Tales of the R.I.C.


One morning they received news of a terrible ambush of Cadets, and on arriving at the scene of the ambush Blake found the dead bodies of the Cadets still lying on the road. All their equipment and personal effects had been stolen, and their faces smashed in with an axe. Probably in several cases this barbarous mutilation had been committed before the unfortunate Cadets were dead.

Two days afterwards the bodies of the murdered Cadets passed through Esker en route for England. All shops were closed, and great crowds collected in the streets. Blake was greatly struck by the different attitudes of sections of the crowd, some taking their hats off with every mark of reverence and sympathy when the coffins passed, while others kept their hats on until ordered by the officers to uncover, and many showed plainly by their faces that they were in full sympathy with the murderers.

p. 165:

Shortly afterwards a public inquiry was held, and it was clearly proved that every policeman in the town could be satisfactorily accounted for during the night of the murder, and, moreover, that every round of rifle and revolver ammunition could also be accounted for. However, this did not suit the Sinn Feiners, and a verdict of “guilty” was brought in against the authorities, though there can be no possible doubt in any unbiassed mind that the Mayor of Esker was murdered either by, or by the orders of, the Inner Circle.

p. 254:

The police had no power outside their barracks, and in many districts a policeman was never seen for weeks on end, whole districts being policed by civilian Volunteers.

p. 256:

In 1914, before the war broke out, all thinking Irishmen knew that the coming and growing danger in Ireland was the Transport Union, formed originally for the perfectly legitimate object of raising the status and wages of the working classes (quite apart from the small farmer class) by combined action. But in a very short time this Union became the instrument of Bolshevism in Ireland under the able command of James Connelly, a disciple of Lenin’s long before the latter had risen to power.

And so thoroughly and well had Connelly made out his plans for the future that in every town and village the complete machinery of Soviet Government had been prepared, ready to start working the instant the revolution should break out. Men had been appointed to every public office, and the houses of the well- to-do allotted to the different Commissioners and officers of each local Soviet.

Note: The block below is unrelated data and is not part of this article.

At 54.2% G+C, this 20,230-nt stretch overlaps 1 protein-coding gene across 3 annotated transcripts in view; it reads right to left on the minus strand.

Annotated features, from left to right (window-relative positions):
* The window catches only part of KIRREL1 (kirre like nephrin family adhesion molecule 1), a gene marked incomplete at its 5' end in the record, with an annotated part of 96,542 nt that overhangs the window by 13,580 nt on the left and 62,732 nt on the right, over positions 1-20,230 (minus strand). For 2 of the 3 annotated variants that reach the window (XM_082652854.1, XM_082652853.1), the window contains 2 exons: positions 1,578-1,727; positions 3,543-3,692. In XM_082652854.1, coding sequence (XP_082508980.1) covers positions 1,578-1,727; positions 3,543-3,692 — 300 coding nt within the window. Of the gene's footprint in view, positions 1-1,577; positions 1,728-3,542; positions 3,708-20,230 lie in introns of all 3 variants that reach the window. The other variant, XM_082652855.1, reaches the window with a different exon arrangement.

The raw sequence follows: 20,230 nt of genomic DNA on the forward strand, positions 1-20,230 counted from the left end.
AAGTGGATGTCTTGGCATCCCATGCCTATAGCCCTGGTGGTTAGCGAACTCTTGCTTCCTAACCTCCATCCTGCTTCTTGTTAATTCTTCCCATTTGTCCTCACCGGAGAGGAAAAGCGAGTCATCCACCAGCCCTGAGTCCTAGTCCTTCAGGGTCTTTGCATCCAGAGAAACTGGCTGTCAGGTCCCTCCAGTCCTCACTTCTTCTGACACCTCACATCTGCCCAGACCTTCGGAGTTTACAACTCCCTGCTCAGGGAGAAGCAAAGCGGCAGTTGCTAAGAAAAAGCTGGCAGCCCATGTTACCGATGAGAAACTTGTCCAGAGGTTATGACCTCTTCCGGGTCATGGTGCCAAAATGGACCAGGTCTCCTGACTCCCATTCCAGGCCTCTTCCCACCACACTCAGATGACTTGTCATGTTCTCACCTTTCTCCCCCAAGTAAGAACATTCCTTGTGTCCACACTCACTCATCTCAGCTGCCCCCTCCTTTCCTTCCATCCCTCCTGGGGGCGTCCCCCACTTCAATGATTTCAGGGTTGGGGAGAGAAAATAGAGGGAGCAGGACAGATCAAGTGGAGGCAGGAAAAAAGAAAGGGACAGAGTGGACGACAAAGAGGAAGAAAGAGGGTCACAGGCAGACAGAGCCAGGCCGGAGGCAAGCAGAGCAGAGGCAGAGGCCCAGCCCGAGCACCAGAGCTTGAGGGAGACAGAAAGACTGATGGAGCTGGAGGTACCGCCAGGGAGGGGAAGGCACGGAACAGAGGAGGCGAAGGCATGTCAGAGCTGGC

Luckily for Ireland, the rebellion of 1916 saw the end of James Connelly, probably the most dangerous and one of the cleverest men of modern times in Ireland.

p. 257:

[O’Kelly, a union organiser] could really speak, and held his audience spellbound while he unfolded the Irish Eldorado of the future ; but through all his speech ran the one idea to kill, always to kill those in a higher station of life than his listeners. To finish with he called upon them to start with the police, to shoot them like the dogs they were, and when they were gone the rest would be easy.

p. 261:

After O’Kelly had left the room the Auxiliary told Blake that he knew the man well, and had often seen him in Glasgow, where, previous to 1919, the man had lived for two years working as a Jewish Bolshevik agent, and that he had suddenly disappeared from Glasgow when the police began to get unpleasantly attentive.

p. 262-3

THE movements of the flying columns of the I.R.A. gangs of armed ruffians, usually numbering about forty, but sometimes more, sometimes less, and led by men with military experience (ex-soldiers and even ex-officers, to their everlasting shame) have always corresponded accurately to the amount of police and military pressure brought to bear on them, which pressure has continually fluctuated in agreement to the whims and brain-waves of the politicians in power.

Figuratively speaking, these same politicians have kept the police and military with one hand tied behind their back, and sometimes when the screams of the mob politicians in the House have been loudest, have very nearly tied up both their hands. If a chart had been kept during the Irish war showing the relative intensity of the politicians’ screams and the activities of the I.R.A., the reading of it would be highly interesting and instructive.

Extra pressure, more rigid enforcement of existing restrictions on movement, and increased military activity have always resulted in a general stampede of flying columns to the mountains of the west, where the gunmen could rest in comparative safety, and swagger about among the simple and ignorant mountain-folk to their hearts’ content.

Here they would stay until the politicians, frightened by inspired questions in the House, would practically confine the military and police to barracks. The gunmen would then, with great reluctance, leave the safety of the mountains, and return to the southern front, to carry on once more the good work of political murder.

Further reading:

Aubrey Long (attributed), Tales of the R.I.C.: http://www.archive.org/details/talesofric00edinuoft

Hugh Pollard, The Secret Societies of Ireland: http://www.scribd.com/doc/30955237/Pollard-The-Secret-Societies-of-Ireland-1922-Complete

Brian Murphy, The origins & Organisation of British Propaganda in Ireland 1920, Spinwatch/Aubane Historical Society (2006)

David Miller, ‘British propaganda in Ireland and its significance today’: http://www.spinwatch.org.uk/component/content/article/49-propaganda/227-british-propaganda-in-ireland-and-its-significance-today

Owen Sheridan, Propaganda as Anti-History: Peter Hart’s The IRA and its enemies, Aubane Historical Society (2009)

Pádraig Óg Ó Ruairc, ‘Death of Alan Lendrum’: http://www.warofindependence.net/?page_id=139

Robert A. Emery, The author of Tales of the R.I.C., Notes and Queries (2010) 57 (2): 226-228


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